Industrialization has resulted in a dramatic increase in global trade and business. To keep up with financial growth and avoid lengthy lawsuits, the parties have chosen arbitral proceedings as their preferred method of dispute resolution1.
Arbitration is not at all a modern process, especially in India. It can be traced back to the Vedic ages2. Even though it had been in practice for ages, it is still in its evolving stage. Arbitration is a type of “alternative dispute resolution” (ADR). Some other forms of ADR include mediation, Lok adalats, negotiation, etc. There are a number of pending cases that need resolution. Hence, ADR techniques have been proven to be very useful to reduce the pressure on the conventional court system. The recommendation made by the “Malimath committee” was related to mandating the usage of ADR techniques. In the article, there is mention of certain problems with these techniques (especially arbitration).

History of arbitration in India

If we want to trace back the origins of arbitration procedures in India, we would find the reference to the panchayat system 3. It showed a lot of improvement mainly in the nineteenth century. The “Indian Arbitration Act, 1899” had been very very important legislation that has changed the dynamics of the arbitration process. This Act was relevant only in Calcutta, Madras, and Bombay. This Act was quite lengthy and confusing. The same was held in the case of Dinkarrai Lakshmiprasad vs. Yeshwantrai Hariprasad 4 . To end the complexities of the Act, a new Act needed to be enacted. Therefore, in the year 1940, “The Arbitration Act, 1940” came into action. It applied to the whole country and not only to specific presidency towns. Later arbitration was codified under Section 89 and Schedule II of the “Code of Civil
The procedure, 1908”.

Arbitration had also been mentioned in ancient times. “Brihadaranyaka Upanishad” is one of the ancient scriptures that supposedly talks about arbitration. In the 1700s and 1800s, separate regulations were present that were applicable in Calcutta, Bombay, and Madras. In the case of Gajendra Singh v. Durga Kunwar 5, it was considered that arbitration is more of a “compromise between two parties”.
In the year 1996, following the UNCITRAL model, the “Arbitration and Conciliation Act” came into action.

Advantages and disadvantages of arbitration

Arbitration has proven to be more effective as compared to litigation (going to the court). It is more flexible than litigation techniques. Also, arbitration is comparatively less time-consuming and more cost-effective when compared to litigation. Many believe that justice provided through arbitration is of better quality.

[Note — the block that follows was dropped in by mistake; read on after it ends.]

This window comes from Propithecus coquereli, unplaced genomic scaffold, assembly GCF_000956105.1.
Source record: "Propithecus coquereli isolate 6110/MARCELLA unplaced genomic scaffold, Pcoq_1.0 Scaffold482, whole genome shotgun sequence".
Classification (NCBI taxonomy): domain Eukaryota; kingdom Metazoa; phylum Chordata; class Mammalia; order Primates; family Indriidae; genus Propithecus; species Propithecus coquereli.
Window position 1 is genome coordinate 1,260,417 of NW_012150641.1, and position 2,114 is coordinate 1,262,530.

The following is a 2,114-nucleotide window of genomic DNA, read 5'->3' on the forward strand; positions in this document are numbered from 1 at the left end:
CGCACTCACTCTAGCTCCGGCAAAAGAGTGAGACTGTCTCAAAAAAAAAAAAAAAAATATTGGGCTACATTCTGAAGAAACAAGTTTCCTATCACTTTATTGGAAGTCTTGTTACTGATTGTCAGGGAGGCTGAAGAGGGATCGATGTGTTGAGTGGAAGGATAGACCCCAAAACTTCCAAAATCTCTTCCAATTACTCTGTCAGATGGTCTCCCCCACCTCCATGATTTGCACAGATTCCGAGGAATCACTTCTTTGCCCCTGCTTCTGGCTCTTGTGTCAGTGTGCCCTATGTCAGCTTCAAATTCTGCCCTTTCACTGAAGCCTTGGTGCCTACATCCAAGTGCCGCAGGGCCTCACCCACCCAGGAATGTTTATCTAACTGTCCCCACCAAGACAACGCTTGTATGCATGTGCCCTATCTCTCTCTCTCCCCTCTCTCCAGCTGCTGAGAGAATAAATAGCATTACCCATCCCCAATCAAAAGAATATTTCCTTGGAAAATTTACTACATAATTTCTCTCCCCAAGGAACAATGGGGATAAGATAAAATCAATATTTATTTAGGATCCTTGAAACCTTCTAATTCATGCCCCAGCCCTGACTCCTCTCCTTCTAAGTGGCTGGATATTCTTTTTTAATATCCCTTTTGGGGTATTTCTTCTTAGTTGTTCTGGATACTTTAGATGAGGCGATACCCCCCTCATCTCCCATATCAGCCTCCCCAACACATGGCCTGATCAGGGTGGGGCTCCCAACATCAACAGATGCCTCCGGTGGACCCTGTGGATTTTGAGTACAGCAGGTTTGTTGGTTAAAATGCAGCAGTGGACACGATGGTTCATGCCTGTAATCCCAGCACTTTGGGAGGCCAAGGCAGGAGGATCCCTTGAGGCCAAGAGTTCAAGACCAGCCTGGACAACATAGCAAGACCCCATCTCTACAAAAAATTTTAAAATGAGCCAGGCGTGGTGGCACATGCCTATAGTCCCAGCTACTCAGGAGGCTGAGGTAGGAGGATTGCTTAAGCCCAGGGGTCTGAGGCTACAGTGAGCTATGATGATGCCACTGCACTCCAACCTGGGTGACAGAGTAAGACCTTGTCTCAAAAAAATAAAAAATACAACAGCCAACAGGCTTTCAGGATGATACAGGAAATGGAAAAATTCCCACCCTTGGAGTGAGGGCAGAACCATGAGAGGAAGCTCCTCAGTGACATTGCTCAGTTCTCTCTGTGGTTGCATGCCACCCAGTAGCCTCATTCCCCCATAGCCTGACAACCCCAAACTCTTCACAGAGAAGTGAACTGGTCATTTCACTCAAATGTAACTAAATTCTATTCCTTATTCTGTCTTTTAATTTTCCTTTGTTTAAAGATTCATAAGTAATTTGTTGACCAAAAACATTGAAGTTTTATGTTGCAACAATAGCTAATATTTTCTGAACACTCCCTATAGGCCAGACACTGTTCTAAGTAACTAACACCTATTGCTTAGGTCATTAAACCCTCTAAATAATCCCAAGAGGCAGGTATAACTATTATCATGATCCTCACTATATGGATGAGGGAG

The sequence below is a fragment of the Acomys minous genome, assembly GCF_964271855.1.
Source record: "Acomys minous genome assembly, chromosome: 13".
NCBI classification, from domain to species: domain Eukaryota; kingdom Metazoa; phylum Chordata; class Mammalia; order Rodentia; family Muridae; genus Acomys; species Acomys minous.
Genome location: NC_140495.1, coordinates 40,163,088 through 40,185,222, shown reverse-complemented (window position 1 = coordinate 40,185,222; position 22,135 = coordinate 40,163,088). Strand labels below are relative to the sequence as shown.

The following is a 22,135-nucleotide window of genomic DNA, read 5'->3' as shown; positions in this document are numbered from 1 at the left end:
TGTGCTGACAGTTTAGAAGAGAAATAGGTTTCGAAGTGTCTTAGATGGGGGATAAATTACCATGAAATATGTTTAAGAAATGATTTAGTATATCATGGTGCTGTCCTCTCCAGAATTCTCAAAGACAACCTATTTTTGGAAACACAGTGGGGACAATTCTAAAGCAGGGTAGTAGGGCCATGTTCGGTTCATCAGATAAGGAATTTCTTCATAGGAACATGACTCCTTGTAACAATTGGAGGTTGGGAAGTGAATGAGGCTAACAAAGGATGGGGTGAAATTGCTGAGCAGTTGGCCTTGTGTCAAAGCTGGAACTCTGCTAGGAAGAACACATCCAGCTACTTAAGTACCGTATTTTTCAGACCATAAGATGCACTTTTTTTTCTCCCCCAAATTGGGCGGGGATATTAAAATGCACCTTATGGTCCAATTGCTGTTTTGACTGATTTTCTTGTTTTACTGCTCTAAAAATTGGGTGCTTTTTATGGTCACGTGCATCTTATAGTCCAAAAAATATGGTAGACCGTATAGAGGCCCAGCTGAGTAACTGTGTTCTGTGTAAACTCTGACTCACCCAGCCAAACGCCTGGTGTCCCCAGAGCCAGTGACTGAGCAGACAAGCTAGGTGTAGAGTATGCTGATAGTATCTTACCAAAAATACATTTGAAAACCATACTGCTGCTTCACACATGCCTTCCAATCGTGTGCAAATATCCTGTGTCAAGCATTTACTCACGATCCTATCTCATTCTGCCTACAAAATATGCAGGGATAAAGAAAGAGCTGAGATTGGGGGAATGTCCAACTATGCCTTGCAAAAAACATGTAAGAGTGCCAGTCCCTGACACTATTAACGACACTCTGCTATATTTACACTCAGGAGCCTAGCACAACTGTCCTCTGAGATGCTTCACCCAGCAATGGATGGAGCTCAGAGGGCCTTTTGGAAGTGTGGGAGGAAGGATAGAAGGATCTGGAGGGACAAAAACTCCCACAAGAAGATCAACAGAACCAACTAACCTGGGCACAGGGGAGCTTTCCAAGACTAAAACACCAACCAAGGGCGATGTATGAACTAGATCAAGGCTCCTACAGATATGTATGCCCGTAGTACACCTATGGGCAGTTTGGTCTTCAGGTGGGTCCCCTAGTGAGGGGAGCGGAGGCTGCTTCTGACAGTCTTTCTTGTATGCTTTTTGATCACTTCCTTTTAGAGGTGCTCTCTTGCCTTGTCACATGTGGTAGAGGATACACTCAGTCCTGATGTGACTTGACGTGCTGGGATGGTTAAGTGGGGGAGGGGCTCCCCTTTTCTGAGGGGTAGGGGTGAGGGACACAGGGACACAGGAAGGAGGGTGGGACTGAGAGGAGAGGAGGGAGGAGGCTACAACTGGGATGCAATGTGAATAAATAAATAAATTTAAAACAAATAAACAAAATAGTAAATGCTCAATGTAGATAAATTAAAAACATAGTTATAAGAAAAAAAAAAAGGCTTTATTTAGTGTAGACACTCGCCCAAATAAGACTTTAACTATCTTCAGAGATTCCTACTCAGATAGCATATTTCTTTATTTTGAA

Along with the pros mentioned above, there are some cons too. When compared to other ADR techniques (for instance, mediation), arbitration is a more expensive and time-consuming method. In the case of an arbitration proceeding, the arbitrator has to study the evidence and hear both sides before making a decision. This whole procedure takes quite some time. Unlike mediation, in the case of an arbitral proceeding, there is a scene where a party
wins and the other loses. Due to such a win or loss situation, the relation between the two parties often gets stressed.

Present status of arbitration in India

Judiciary in India has been trying a lot to simplify the processes of arbitration (especially in cases of “International Commercial Arbitration”) 6. There are some significant differences that the 1996 Act had when compared to the previous legislation. One of the most significant changes in the judicial involvement to the arbitral product. If an arbitration agreement is present, the judicial system has to direct the parties to opt for arbitration. The powers that an
arbitrator can exercise have been improved too. A specific mention of “domestic arbitration”7 had also been mentioned in the Act. In 2015, an act was enacted in order to make amendments to the existing 1996 Act. This 2015 Act was declared to be applicable to arbitral as well as court proceedings8.
Recently, an “Arbitration and Conciliation (Amendment) Act” was enacted in March 2021. One of the main purposes of this Act was to promote India as a center of international arbitration. To ensure the above purpose, Schedule VIII of the 1996 Act was scrapped off. This schedule banned certain categories of people from being selected as arbitrators in India.


From this article, it can be concluded how arbitration had become a preferred method of dispute resolution. We can see how arbitration in India is in an evolving stage. Lots of amendments are still required to make. This process had already evolved a lot if the scenario is compared to the pre-British era and in the past in general. It has also been mentioned by the experts that more professionalism is expected on the part of the arbitrators. This would
improve the scenario of this dispute resolution process in India. In order to improve the situation of arbitration procedures in India, the mechanism should be made more time effective and cost-efficient. People should be made more aware of the ADR techniques.


  1. “India: Evolution of Arbitration in India”, [October 21, 2016],
  2. Ashutosh Singh, “Evolution of arbitration in India and the lack of professionalism”, [October 9, 2021],
  3. “Evolution Of the Arbitration Law in India”,
  4. Dinkarrai Lakshmiprasad v. Yeshwantrai Hariprasad, [1930 AIR BOM 98].
  5. Gajendra Singh v. Durga Kunwar, [1925 ILR 47A II 637].
  6. Aditi Goyal, “Arbitration Law in India: Everything You Want to Know”,
  7. Section 2(7), Arbitration and Conciliation Act 1996.
  8. Abhinav Kumar, “Making India a global hub for arbitration”, [March 24, 2021],

This article is written by Aaratrika Bal student at National Law University Odisha.

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